Mike Tyson asserts that he long ago banished the womanizing, threat-lobbing, ear-chomping brute to the basement of his subconscious. That person— iconic as he was in the world of boxing— was not real. The brick-fisted fighter with a gold tooth and tribal tattoo etched across his cheekbone and temple was born in the mind of the former champ’s surrogate father and trainer Constantine “Cus” D’amato. The beastly alter ego was then nurtured by a bloodthirsty sports media, and ultimately, ushered into adulthood by Tyson himself.
Iron Mike’s appetite for destruction led to unparalleled success. At the age of 20, he broke records as the youngest heavyweight champion in history. Then he upped the ante by becoming the first in his weight class to hold all three major belts. Potential opponents fretted over the face-rearranging power of his knockout punches.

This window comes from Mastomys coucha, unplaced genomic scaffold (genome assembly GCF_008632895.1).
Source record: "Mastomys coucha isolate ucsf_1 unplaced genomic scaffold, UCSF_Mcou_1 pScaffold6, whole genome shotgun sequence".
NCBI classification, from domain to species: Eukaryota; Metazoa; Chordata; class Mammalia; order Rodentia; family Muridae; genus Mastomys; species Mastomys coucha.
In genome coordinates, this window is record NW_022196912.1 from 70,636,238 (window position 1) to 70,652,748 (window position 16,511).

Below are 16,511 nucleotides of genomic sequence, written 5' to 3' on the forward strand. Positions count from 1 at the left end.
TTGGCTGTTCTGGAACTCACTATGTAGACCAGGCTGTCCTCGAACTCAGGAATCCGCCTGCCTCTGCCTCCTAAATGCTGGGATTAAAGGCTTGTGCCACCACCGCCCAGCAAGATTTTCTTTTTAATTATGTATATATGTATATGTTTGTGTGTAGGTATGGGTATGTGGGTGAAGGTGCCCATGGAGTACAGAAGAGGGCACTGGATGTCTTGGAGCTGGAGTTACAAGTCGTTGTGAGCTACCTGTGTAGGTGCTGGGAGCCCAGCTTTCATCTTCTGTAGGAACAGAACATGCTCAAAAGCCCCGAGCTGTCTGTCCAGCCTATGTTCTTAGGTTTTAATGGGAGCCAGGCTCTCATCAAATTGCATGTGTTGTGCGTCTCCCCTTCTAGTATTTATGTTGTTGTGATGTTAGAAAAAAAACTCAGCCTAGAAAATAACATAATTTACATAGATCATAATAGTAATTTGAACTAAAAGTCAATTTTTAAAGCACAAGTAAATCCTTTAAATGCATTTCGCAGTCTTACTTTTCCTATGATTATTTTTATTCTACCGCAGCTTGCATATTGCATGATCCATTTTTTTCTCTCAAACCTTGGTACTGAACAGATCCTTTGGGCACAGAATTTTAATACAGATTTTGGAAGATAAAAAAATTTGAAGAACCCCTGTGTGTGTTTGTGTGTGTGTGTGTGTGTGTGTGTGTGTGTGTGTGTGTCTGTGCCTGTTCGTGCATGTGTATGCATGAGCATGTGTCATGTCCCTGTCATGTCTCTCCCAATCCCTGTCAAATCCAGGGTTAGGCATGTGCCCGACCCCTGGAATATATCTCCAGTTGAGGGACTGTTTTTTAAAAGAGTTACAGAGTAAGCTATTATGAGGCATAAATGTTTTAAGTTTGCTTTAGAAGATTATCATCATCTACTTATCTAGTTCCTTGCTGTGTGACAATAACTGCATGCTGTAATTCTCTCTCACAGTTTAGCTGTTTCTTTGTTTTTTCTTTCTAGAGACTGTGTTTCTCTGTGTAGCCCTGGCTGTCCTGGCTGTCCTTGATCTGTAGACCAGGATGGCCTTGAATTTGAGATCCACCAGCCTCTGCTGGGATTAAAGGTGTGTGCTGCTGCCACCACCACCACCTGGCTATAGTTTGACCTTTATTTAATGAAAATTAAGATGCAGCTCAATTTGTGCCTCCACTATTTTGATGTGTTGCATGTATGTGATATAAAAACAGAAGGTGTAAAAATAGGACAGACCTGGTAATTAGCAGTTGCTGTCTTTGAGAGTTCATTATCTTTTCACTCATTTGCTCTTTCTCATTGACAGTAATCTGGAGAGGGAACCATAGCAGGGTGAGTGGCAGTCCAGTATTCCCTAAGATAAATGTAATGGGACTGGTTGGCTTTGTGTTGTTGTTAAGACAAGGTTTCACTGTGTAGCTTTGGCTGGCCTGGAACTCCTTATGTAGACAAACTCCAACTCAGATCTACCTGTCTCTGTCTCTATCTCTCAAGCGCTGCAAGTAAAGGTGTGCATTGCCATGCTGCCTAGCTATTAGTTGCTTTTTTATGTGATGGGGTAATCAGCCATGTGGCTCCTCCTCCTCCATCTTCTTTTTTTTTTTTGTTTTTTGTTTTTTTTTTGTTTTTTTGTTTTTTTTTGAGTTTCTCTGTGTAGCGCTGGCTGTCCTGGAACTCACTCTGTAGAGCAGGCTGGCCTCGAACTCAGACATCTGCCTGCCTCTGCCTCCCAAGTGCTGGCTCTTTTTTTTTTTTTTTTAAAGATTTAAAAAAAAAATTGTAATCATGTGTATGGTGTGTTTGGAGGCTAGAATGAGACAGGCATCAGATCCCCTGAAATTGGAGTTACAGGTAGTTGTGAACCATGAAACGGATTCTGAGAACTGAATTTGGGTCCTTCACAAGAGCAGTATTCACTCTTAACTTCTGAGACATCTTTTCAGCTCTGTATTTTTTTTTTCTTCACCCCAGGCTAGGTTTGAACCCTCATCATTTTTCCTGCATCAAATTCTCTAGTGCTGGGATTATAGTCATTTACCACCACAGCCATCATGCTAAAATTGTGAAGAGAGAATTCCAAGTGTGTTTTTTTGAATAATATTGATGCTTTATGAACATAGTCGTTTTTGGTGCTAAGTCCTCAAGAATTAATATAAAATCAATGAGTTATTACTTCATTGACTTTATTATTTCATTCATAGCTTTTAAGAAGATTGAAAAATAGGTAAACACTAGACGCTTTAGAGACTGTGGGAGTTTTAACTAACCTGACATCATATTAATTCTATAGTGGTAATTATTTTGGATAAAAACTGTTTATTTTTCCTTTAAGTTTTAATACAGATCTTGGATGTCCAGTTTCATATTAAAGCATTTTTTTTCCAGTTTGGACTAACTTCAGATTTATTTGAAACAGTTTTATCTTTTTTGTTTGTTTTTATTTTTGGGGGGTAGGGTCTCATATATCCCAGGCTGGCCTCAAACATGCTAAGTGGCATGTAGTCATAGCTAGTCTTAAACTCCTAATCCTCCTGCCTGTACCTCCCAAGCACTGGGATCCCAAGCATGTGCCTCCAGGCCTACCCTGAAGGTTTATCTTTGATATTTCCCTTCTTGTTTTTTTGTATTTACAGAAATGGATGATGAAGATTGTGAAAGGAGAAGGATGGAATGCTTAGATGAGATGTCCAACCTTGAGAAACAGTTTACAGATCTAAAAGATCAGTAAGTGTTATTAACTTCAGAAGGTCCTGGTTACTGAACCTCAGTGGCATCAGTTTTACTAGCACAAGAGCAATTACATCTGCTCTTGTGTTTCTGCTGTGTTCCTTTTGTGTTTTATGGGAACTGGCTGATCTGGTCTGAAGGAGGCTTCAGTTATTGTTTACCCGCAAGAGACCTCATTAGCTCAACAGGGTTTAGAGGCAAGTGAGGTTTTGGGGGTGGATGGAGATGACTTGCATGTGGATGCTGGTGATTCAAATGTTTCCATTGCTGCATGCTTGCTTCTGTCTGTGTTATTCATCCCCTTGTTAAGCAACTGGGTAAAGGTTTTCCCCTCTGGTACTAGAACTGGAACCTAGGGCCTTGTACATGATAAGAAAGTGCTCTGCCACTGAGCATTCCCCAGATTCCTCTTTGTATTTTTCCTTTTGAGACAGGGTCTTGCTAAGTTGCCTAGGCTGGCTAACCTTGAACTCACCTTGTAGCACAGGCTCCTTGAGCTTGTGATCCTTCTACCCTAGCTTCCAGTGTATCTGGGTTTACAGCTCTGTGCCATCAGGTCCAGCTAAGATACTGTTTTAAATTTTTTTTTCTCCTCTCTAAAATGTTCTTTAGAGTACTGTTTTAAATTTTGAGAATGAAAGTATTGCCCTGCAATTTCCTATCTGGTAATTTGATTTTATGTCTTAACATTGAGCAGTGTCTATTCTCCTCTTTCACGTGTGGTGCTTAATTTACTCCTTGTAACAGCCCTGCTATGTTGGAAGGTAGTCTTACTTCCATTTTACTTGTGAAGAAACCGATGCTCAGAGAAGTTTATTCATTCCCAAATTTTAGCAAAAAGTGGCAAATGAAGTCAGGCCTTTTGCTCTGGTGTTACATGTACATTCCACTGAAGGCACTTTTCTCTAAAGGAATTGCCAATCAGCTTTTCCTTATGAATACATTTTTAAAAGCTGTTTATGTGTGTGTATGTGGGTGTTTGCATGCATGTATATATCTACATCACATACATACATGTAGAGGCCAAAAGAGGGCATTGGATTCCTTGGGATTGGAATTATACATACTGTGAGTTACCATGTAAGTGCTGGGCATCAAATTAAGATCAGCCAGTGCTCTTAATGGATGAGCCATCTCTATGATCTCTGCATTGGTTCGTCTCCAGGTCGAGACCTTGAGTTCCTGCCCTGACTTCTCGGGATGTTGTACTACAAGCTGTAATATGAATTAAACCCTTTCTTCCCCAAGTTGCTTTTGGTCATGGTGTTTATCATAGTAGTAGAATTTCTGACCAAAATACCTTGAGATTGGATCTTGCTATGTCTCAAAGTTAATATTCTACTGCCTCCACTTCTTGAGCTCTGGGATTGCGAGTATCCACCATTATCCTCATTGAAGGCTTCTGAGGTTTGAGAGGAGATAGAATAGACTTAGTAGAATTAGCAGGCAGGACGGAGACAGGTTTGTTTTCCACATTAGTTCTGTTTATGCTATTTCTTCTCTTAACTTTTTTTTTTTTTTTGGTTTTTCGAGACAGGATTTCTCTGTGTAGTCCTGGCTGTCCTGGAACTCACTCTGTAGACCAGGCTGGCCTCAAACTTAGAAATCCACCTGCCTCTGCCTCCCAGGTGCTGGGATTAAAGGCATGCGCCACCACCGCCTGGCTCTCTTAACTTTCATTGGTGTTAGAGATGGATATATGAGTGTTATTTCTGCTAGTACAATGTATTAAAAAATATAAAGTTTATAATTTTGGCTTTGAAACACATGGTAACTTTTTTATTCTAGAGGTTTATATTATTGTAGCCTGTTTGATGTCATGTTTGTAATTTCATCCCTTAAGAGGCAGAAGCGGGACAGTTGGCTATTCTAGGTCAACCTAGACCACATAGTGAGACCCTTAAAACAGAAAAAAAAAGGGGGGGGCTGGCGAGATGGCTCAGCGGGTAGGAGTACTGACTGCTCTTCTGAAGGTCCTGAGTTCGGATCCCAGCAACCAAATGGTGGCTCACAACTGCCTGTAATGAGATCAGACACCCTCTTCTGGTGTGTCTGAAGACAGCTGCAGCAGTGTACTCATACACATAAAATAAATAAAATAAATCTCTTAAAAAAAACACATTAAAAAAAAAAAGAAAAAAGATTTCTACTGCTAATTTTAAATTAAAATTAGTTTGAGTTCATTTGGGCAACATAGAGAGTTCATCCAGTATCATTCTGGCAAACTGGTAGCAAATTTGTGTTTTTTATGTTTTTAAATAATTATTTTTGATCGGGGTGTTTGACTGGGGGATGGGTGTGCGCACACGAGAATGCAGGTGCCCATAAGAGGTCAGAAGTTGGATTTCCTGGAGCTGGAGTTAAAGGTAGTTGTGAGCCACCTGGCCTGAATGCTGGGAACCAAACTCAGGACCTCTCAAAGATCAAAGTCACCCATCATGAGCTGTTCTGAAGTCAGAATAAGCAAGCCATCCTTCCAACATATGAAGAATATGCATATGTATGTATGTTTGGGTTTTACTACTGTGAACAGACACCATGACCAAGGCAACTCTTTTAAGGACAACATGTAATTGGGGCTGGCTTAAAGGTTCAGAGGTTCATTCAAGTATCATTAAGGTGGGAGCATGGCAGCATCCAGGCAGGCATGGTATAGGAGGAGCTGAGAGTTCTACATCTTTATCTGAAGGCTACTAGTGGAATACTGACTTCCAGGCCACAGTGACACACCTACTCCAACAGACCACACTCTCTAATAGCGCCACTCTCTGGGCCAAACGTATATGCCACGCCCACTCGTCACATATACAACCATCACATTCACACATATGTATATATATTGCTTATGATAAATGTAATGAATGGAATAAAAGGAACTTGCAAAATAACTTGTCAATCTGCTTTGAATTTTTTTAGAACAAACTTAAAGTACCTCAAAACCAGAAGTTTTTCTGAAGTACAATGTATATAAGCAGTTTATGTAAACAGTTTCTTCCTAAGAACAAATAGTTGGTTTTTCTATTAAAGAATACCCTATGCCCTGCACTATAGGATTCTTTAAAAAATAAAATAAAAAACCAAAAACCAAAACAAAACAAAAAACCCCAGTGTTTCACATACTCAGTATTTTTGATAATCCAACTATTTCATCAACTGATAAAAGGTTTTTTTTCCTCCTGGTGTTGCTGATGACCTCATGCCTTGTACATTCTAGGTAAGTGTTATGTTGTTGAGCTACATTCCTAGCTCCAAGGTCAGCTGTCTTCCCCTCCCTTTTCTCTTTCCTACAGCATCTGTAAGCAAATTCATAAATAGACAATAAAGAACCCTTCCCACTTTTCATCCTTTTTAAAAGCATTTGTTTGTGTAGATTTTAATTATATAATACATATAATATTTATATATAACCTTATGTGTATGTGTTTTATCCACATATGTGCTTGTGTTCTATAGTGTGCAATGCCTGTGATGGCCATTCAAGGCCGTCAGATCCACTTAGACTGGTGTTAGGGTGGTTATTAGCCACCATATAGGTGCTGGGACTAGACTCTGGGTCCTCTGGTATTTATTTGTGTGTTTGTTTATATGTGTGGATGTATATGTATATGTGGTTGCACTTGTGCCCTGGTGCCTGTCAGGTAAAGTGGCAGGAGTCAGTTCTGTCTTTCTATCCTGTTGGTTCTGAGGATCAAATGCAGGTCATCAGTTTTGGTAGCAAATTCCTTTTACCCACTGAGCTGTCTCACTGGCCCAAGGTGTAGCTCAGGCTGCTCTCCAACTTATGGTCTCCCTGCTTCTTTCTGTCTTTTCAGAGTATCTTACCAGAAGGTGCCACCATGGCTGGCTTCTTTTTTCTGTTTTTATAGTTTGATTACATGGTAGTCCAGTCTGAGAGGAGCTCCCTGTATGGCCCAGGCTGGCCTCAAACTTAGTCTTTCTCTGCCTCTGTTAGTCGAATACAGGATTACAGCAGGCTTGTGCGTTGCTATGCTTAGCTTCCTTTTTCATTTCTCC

Today, Tyson wants the public to meet the real man behind the fearsome image. “You can’t be a good person when you’re a fighter,” he insists, describing the fallacies of his former persona. “The media, the fans, they all want to see a tough guy who doesn’t care about anyone else— only about winning. I admit I was that person.”
Fans saw a glimpse of Tyson’s true self in his hilarious cameo in the 2009 hit The Hangover and its 2011 sequel. This past March, he daringly revealed even more with Mike Tyson: Undisputed Truth— Live on Stage, his acclaimed one-week show at the Hollywood Theatre at the MGM Grand in Las Vegas. Now, with the help of director Spike Lee, the former champ is headed to Broadway.
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